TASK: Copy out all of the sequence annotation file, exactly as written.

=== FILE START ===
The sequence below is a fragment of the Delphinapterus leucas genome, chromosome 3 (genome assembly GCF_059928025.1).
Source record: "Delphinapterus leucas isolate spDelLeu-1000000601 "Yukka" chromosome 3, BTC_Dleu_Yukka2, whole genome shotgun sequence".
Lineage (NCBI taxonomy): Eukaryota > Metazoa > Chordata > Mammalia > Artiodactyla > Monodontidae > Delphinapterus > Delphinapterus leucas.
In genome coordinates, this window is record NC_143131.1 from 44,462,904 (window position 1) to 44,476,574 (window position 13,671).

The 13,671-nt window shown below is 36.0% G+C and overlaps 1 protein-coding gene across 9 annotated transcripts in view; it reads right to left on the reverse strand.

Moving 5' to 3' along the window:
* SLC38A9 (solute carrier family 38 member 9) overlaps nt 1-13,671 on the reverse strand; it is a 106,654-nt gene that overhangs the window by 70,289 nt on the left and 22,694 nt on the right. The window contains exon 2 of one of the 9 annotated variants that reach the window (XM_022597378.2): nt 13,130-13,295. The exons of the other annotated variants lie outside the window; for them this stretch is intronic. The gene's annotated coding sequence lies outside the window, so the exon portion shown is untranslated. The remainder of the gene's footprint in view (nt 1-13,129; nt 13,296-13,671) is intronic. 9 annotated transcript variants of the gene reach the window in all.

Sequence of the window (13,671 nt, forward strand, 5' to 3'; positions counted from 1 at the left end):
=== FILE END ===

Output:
The sequence below is a fragment of the Delphinapterus leucas genome, chromosome 3 (genome assembly GCF_059928025.1).
Source record: "Delphinapterus leucas isolate spDelLeu-1000000601 "Yukka" chromosome 3, BTC_Dleu_Yukka2, whole genome shotgun sequence".
Lineage (NCBI taxonomy): Eukaryota > Metazoa > Chordata > Mammalia > Artiodactyla > Monodontidae > Delphinapterus > Delphinapterus leucas.
In genome coordinates, this window is record NC_143131.1 from 44,462,904 (window position 1) to 44,476,574 (window position 13,671).

The 13,671-nt window shown below is 36.0% G+C and overlaps 1 protein-coding gene across 9 annotated transcripts in view; it reads right to left on the reverse strand.

Moving 5' to 3' along the window:
* SLC38A9 (solute carrier family 38 member 9) overlaps nt 1-13,671 on the reverse strand; it is a 106,654-nt gene that overhangs the window by 70,289 nt on the left and 22,694 nt on the right. The window contains exon 2 of one of the 9 annotated variants that reach the window (XM_022597378.2): nt 13,130-13,295. The exons of the other annotated variants lie outside the window; for them this stretch is intronic. The gene's annotated coding sequence lies outside the window, so the exon portion shown is untranslated. The remainder of the gene's footprint in view (nt 1-13,129; nt 13,296-13,671) is intronic. 9 annotated transcript variants of the gene reach the window in all.

Sequence of the window (13,671 nt, forward strand, 5' to 3'; positions counted from 1 at the left end):